Paddle is a Revenue Delivery Platform that is built specifically for SaaS businesses. Managing all aspects of revenue delivery (aka, ticking all the bullet points above), Paddle covers everything from customer acquisition to renewals and expansions.
How about a short video overview?
The whole aim is to get software businesses ‘growth ready’; ready to expand upmarket, downmarket and internationally, (and ultimately optimizing their revenue intake 🤑).
We speak to thousands of SaaS businesses about their revenue delivery infrastructure, and what solution is right for them.
If you are considering other options to Stripe, it makes sense to look into the more direct, ‘like-for-like’ competitors: other payment gateways.
The aim for payment gateways, just like Stripe, is to let businesses be able to take payments online. Inevitably, this means businesses hit the same issues and challenges we’ve mentioned when it comes to revenue delivery.
That said, between the payment gateway competitors, you’ll see a variety of costs, services, payment methods, integrations, third-party tools, and additional features.
Here are some of the main alternative payment gateways to Stripe:
Braintree is a good platform to run alongside or instead of Stripe, especially if you are looking for a PayPal integration.
Having been acquired by PayPal, it has native integration which means it’s a great fit for businesses selling B2C or lower price B2B, especially in European markets where PayPal is the preferred digital wallet.
However, similarly to Stripe, it still only covers the payments side of a complete revenue delivery strategy. You still need to set up subscription billing, analytics, and localization tools, as well as keeping on top of global sales tax compliance (which can be a job in itself).
In summary: Stripe and Braintree both offer a similar service with similar performance rates, all at a similar price point. Great for businesses looking to get up and running quickly, but the amount of manual integrations and extra tools needed may slow them down in the long run.
Undoubtedly one of the most popular and trusted payment methods or digital wallets out there, PayPal makes online payments easy (and secure). As mentioned, it’s a solid contender for businesses who sell B2C or into European markets.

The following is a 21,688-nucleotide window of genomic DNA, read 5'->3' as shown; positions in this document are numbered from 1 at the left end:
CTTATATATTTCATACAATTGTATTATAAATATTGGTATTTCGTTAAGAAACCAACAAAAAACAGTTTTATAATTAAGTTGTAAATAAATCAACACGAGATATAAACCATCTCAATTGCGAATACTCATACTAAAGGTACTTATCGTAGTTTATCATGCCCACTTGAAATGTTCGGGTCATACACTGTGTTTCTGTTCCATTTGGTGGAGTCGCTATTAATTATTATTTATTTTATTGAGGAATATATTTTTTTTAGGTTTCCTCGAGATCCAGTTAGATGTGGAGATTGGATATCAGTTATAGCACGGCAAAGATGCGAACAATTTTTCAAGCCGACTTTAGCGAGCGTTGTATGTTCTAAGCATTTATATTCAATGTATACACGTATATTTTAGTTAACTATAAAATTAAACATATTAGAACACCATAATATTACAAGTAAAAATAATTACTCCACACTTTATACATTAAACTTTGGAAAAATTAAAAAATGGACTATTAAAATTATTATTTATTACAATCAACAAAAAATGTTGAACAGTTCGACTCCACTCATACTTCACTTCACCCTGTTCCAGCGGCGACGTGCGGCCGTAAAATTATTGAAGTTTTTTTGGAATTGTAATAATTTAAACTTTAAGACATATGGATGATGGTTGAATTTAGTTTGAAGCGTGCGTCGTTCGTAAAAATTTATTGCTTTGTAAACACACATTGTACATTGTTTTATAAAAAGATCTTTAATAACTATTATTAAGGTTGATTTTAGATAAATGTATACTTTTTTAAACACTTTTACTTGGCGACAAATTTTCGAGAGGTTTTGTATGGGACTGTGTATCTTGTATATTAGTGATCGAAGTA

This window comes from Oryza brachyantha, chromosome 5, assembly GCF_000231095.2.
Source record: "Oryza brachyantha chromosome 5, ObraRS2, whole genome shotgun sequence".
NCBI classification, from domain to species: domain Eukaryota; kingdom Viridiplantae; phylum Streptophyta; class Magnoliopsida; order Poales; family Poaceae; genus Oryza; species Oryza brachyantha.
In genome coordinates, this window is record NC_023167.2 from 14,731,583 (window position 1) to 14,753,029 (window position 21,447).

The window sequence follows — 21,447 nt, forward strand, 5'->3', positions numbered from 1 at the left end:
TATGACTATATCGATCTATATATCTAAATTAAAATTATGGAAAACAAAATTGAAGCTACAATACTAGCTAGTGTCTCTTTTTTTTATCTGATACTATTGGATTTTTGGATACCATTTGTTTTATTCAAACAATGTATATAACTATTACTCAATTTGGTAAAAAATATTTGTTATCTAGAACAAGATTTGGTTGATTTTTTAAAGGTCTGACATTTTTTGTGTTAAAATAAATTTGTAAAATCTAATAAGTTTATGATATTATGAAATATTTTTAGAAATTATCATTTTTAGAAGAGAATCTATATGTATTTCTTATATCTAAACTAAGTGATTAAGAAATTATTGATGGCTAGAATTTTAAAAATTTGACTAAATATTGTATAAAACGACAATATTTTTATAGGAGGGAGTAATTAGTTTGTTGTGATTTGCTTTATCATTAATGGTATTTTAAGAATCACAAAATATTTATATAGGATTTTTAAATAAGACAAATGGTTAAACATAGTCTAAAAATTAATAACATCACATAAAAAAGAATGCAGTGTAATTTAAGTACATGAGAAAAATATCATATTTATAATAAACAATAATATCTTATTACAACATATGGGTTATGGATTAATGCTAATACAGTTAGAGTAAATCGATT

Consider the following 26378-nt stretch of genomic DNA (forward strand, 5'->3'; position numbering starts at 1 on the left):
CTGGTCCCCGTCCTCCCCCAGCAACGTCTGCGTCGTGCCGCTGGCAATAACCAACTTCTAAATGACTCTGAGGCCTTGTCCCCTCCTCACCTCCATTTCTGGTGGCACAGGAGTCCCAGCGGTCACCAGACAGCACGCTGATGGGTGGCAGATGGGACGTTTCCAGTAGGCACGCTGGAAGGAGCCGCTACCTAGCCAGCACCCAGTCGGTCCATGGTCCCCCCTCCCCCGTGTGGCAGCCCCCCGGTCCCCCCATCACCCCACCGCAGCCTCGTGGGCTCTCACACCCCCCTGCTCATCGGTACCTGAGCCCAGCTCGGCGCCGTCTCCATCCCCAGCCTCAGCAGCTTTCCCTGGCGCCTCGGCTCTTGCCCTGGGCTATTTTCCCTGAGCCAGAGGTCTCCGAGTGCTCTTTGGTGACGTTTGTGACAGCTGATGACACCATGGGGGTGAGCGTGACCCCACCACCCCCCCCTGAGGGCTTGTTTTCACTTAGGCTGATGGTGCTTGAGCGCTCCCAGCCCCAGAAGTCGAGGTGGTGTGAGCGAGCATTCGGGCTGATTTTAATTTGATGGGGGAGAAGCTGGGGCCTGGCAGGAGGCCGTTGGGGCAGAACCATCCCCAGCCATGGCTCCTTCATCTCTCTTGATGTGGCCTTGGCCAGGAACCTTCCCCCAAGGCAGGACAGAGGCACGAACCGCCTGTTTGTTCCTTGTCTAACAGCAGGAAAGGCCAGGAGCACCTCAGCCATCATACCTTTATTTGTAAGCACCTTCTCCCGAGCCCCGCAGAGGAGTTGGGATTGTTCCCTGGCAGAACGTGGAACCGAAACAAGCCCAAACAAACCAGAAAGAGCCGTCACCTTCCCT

As it’s only one type of payment method, PayPal is typically run alongside another payment gateway to offer more payment choices.
In fact, due to its popularity, it’s pretty essential for the majority of businesses to have PayPal as an option, so Stripe not being able to integrate with it is a huge drawback.
In summary: All companies selling to mid-market and enterprise businesses with a large recurring payment volume will need oh-so-popular PayPal as one of their payment methods, but if they’re already using Stripe, the lack of PayPal integration makes life a bit difficult.
Adyen is an enterprise-focused payment company with powerful payment features. Unlike Stripe, Adyen has built out its own acquiring banks in key global markets. It works particularly well for large businesses that have dedicated engineering teams to manage and maintain their revenue infrastructure. Only recently have Adyen opened up to smaller sellers migrating over.
Compared to Stripe, Adyen has fewer “turnkey” features given their enterprise focus. Many of their features are “lower level” and will take more integration effort to build on top of - particularly with subscriptions, taxes, SaaS metrics, and reconciling with invoiced wire transfers.
In terms of cost and value, their transaction fees are adjustable according to your payment volume. With Adyen, this is generally on an Interchange++ model, not a fixed % transaction fee.
In summary: Like Stripe, Adyen is a great choice for large companies wanting to optimize their revenue stack, thanks to great documentation and modern APIs. But that comes at a cost: large, dedicated engineering teams are required for this, so it’s best suited to larger enterprises.
Checkout.com is a fast-growing payment service and is mostly used by mid-market and enterprise companies.
Pousaz, their CEO had this to say on Stripe vs. Checkout.com: “We only do enterprise. We really only work with the big merchants. There are a few exceptions here and there but it’s mostly enterprise-only and it’s purely online”.
With an extensive choice of payment methods, as well as having the appealing features of transparent pricing and payment routing, you can see why Checkout.com is a favorite among the big sellers.
However, it still faces the challenges of being a single service provider as with other payment gateways.
In summary: Checkout.com sees a great range of benefits, but it doesn’t cover any other aspects of a revenue delivery strategy other than payments. That means more time and money is spent integrating and running it along with other tools.